By Dena Shenk, PhD and Andrea Freidus, PhD, Department of Anthropology, University of North Carolina Charlotte Our team is completing a rapid appraisal study of the perceptions of frontline long-term care (LTC) workers in a southern state about care during the COVID-19 pandemic. One specific area of heightened concern is caring for people with dementia in […]
The paucity of options for elderly patients like Mr T creates a unique predicament for these patients and their families. In the COVID world of medicine, the hospital becomes a zone of liminality.
This work points to the relevance of ageing within the Sri Lankan population as well as the participation of Sri Lankan migrant workers in overseas destinations in home-based elderly care in understanding and responding to the COVID-19 epidemic in the country.
Generations in Japan are fragmented. Society lacks structures to create solidarities between them (which is a very Western, and thus foreign idea anyway). Is it naïve to think the brutal fact of a higher COVID-19 mortality rate for the aged might inspire sympathy rather than division? The criticism aimed at seniors queueing at drugstores has been just one of the everyday side-effects of COVID-19, one that naturalizes moral judgements against older bodies in public spaces.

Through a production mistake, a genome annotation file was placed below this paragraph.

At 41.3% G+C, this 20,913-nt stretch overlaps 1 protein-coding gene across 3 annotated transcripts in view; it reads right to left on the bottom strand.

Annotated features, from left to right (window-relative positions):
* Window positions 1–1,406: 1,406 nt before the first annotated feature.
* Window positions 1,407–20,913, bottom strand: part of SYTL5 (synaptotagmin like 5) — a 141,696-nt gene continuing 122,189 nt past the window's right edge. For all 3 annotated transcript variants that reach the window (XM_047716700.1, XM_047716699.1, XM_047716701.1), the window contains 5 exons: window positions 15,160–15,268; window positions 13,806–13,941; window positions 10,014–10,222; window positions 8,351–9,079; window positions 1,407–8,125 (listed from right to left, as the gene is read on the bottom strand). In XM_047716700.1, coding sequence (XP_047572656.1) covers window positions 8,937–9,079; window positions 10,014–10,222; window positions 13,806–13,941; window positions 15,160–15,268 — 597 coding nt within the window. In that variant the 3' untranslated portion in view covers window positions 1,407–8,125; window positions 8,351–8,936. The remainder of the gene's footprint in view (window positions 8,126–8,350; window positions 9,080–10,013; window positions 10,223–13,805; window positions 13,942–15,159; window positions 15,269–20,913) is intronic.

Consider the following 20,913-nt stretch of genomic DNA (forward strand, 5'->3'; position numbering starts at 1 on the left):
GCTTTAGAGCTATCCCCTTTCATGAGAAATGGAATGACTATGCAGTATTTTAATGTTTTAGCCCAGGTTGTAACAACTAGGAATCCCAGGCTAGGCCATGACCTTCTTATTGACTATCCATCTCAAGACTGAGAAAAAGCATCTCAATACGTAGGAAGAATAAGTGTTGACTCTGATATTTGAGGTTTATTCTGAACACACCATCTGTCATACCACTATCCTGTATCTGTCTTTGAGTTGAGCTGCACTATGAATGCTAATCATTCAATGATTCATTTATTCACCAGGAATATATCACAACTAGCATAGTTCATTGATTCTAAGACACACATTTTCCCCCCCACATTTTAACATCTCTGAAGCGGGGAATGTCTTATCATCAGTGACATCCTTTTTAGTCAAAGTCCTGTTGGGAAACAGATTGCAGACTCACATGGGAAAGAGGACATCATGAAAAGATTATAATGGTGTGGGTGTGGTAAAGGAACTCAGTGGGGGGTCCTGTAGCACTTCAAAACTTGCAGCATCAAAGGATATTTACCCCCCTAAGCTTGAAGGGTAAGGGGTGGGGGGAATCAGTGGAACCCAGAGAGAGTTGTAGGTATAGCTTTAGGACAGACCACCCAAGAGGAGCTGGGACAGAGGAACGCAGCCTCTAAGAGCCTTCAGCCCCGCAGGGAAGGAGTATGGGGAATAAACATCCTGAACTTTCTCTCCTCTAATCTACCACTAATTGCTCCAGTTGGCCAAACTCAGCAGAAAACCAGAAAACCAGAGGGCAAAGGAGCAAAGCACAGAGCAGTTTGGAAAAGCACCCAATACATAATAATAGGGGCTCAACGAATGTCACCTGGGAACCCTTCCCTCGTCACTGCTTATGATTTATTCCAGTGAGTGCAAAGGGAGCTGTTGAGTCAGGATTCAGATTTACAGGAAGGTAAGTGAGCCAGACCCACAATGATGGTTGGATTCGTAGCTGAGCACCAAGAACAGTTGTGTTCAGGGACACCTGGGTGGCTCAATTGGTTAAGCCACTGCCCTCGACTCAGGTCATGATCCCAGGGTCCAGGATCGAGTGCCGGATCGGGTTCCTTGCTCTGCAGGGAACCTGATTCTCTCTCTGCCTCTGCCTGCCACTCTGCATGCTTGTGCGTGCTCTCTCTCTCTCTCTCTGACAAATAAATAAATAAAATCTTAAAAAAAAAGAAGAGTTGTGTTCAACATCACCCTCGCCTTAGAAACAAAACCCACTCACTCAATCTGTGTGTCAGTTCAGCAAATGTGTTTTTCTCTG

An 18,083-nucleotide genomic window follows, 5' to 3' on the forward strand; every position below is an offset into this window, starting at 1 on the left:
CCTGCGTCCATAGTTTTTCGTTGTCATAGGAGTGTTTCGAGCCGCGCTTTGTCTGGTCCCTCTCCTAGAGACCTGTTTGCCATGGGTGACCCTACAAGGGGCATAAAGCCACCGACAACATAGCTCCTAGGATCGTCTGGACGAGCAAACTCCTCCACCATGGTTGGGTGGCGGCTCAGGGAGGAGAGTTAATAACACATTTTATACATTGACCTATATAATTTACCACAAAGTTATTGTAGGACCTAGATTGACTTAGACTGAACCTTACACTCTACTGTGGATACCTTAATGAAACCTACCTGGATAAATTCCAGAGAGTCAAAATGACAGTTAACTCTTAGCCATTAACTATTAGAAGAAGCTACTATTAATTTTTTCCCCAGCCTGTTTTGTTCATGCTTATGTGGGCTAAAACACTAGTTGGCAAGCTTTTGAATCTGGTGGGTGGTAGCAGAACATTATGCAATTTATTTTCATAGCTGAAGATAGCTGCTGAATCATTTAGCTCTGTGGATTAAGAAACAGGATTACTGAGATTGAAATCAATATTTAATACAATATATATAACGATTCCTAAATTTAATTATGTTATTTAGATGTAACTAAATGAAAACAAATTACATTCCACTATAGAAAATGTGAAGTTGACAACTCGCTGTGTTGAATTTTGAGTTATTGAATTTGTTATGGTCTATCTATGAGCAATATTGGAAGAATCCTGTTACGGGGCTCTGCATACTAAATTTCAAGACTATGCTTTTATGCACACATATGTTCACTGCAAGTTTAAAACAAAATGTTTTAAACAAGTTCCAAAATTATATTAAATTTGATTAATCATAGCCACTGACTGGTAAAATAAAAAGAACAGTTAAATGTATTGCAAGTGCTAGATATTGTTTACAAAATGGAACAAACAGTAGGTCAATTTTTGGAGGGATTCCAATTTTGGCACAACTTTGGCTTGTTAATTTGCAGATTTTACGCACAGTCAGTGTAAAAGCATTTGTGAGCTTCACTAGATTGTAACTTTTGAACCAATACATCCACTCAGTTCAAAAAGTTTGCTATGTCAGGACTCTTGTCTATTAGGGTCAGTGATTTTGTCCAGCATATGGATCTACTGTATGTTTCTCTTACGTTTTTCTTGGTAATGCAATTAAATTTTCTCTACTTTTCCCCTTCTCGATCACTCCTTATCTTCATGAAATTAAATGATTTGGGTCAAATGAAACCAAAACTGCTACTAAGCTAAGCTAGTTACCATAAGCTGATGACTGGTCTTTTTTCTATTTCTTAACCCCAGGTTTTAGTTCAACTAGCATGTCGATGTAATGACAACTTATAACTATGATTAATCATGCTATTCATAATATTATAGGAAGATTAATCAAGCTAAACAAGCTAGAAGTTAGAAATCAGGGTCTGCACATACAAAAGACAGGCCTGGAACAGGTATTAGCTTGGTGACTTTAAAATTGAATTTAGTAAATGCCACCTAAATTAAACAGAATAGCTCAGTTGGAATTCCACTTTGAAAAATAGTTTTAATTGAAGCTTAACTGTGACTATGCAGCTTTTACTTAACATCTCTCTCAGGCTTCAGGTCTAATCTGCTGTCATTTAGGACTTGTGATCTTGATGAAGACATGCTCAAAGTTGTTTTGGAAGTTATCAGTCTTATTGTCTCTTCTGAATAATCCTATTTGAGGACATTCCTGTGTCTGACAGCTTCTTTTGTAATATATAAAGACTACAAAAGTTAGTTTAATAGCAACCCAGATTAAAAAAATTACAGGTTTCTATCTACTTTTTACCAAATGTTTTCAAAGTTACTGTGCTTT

Though popular ideas depict bingo as a silly game, which creates idle, disengaged older adults, I found the contrary; bingo had the power to enliven residents and to form among them feelings of connection and community.
When it comes to technology in health and care, it appears the pandemic has quickly accelerated the pace and spread of new innovations and re-purposed older ones.
This was the new reality that was slowly setting in amongst a small group of British retiree migrants in the Costa Brava. Between the banter and jokes, they were starting to come to terms with the fact that they were clearly an ‘at risk’ group when it came to the growing worldwide pandemic of Coronavirus.
In the current context of COVID-19, all of us, without exception, are experiencing firsthand the difficulties of social distancing. Thinking about how this new order will govern our subjectivity and our affect causes worry and desperation.
While growing up in a small town in the eastern state of Bengal (India), our summer vacations would be spent in Kolkata at the maternal grandparents’ home. My grandfather would tell us haunting stories of poverty, hunger and death in the most quotidian manner. In doing so, he sought to make the spontaneity and unpredictability of life “knowable”.
An understanding of COVID-19’s social impact is especially important, both for increasing the effectiveness of interventions and for mitigating the consequences for particular groups.